Retiring Old Office Equipment in Austin, Texas
Every company throughout Austin and the country today have office equipment that stores data for normal day-to-day activities, from scanning, copying, faxing, and emailing are now an integrated part of the office. Every time your employees’ scan, copy or fax anything, all that information is stored on media that’s very easy to access.
We use technology to improve processes and workflows to increase efficiency in our offices. The more technology we use, the easier it is for corporate spies and identity thieves to gather intelligence and personal information from our customers, employees, and business partners.
The implications are huge- and can cost millions. Just ask the Affinity Health Plan, who had to pay $1.2 Million because they did not properly remove or destroy hard drives in their copy machines prior to returning them to their leasing company.
This article will show you where sensitive information is stored on various electronic devices in your Austin office, and how to ensure all sensitive information is destroyed so your company isn’t vulnerable to a data breach like Affinity was.
Where Is Information Stored on the Machines in Your Austin-Based Business?
Scanners, printers, and fax machines have ways to store information before they transmit it. Even the most inexpensive printer will retain a copy of the information you send to temporarily or permanently. Larger printers that have multiple functions for offices have a hard drive to ensure that all the information you send to it is processed efficiently.
Copiers and industrial printers will store everything you send to it. That’s why it’s important to make sure you have an electronic media and product disposal plan.
Here’s a list from Data Breach Today of some types of media and devices that could (and probably do) store personal or critical company information:
- Mobile devices such as cell phones, smart phones, PDAs, tablets and laptops
- Floppy drives, zip disks and magnetic tapes
- PC hard drives
- Optical media, including CDs and DVDs
- USB removable media such as pen drives, thumb drives, flash drives and sticks
- Memory cards, including SD, SDHC, MMC, compact flash, microdrive and memory sticks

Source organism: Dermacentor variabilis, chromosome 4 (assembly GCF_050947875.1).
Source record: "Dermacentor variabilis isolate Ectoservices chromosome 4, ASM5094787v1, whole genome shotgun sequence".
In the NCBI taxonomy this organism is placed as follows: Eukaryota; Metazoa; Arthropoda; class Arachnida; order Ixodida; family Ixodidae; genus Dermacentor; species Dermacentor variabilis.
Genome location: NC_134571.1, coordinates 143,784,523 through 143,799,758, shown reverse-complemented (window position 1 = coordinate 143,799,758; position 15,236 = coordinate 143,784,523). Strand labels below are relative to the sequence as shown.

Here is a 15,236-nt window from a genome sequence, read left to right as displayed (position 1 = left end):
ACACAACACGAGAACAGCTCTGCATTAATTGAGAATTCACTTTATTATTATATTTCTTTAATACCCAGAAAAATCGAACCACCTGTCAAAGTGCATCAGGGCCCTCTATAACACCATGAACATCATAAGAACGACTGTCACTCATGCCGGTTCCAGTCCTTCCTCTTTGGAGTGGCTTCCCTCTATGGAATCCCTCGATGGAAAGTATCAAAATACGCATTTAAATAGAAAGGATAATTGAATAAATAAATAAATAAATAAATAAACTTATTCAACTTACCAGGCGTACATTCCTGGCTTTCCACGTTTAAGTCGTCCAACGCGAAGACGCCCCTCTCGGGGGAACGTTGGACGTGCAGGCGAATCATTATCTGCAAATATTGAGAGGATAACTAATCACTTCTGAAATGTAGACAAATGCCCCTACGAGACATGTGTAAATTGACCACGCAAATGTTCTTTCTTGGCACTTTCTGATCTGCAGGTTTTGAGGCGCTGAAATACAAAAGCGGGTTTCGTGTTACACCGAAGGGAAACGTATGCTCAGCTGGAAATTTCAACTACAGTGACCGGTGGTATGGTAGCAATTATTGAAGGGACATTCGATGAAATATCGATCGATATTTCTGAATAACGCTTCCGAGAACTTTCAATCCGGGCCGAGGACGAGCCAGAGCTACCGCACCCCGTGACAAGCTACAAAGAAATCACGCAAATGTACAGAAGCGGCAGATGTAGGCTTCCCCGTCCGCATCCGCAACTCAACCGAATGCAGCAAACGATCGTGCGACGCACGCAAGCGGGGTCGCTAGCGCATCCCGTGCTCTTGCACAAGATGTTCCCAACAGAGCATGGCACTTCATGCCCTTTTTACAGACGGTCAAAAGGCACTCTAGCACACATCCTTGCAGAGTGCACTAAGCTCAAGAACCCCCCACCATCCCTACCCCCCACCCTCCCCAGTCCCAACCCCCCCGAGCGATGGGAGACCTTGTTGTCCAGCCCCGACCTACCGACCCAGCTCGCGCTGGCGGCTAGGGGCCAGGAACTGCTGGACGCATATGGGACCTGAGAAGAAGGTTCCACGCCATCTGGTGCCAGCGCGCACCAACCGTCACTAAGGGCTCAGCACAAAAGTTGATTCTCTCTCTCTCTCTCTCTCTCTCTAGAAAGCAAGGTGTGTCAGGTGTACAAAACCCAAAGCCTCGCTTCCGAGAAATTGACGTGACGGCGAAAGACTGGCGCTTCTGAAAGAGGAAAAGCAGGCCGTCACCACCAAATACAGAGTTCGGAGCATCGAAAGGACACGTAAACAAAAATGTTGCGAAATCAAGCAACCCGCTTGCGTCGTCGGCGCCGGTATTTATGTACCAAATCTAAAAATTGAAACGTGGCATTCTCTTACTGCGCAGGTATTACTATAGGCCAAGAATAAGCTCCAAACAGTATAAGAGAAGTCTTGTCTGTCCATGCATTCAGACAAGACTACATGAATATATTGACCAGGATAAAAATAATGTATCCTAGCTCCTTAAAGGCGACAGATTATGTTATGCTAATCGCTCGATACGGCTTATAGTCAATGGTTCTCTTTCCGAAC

- Embedded flash on boards and devices, including motherboards and peripheral cards such as network adapters or any other adapter containing non volatile flash memory;
- RAM and ROM-based storage devices.
Before you ask, almost all the office equipment in your office uses and stores information on one of these devices- and if you don’t set it up to delete periodically or make sure you dispose of those storage devices properly before you sell or return your equipment, you might end up on the evening news and have millions of dollars of fines.
Make sure that you remove any media from any equipment you are planning to decommission– if you’re not sure how, most industrial sized printers will provide that information in the user’s manual that should have been provided with the equipment, or they will have it posted on their website.
Let’s get a little more specific and talk about fax machines. The risk of digital information being stored on fax machines is real- but there are also older thermal fax machines that can cause problems for your business. Failing to remove the thermal film from an old fax machine is just as dangerous as not removing electronic media from digital equipment.
Thermal fax machines transfer information on film to transmit it. If you don’t remove it, you could be exposing information you thought was secure. Take this example from a story posted by CBS4 in Denver titled Secrets Lurk Inside Your Fax Machine.
Take thermal film to be securely shredded and destroyed–if you just donate your fax machine without removing the thermal film, you might have a problem on your hands.
Steps your Texas Business Can Take to Help Prevent a Data Breach
So what can your company (or any company in Austin) do to help avoid a potential data breach?
- Keep up to date on ways identity thieves and corporate spies are obtaining information. Subscribe to a data breach notification service, and use the information you gather there to improve your data destruction and product destruction plans.
- Policies and procedures that account for the proper disposal of any electronic media are necessary. Be sure to include detailed instructions on how to remove or erase information on every piece of equipment in the office.
- Limit who can access and remove any electronic media from the equipment you’re decommissioning.
- Once you remove this media, make sure the data is securely and completely destroyed.
We understand that these steps can be difficult to implement- but we can help you with that. Our network of hardware and data destruction experts will step in and help ensure your data is completely obliterated and your electronic hardware is decommissioned properly.
No matter which service you choose, you’re going to have a secure, easy-to-manage way to shred your hard drives and dispose of your office equipment properly no matter where you are located in Texas.
Get Free Quotes on Secure Shredding Services in Austin
To get Free, No-Obligation Quotes on Hard Drive Shredding and Product Destruction in the Austin area today, fill out the form to the left or give us a call at (512) 686-3121.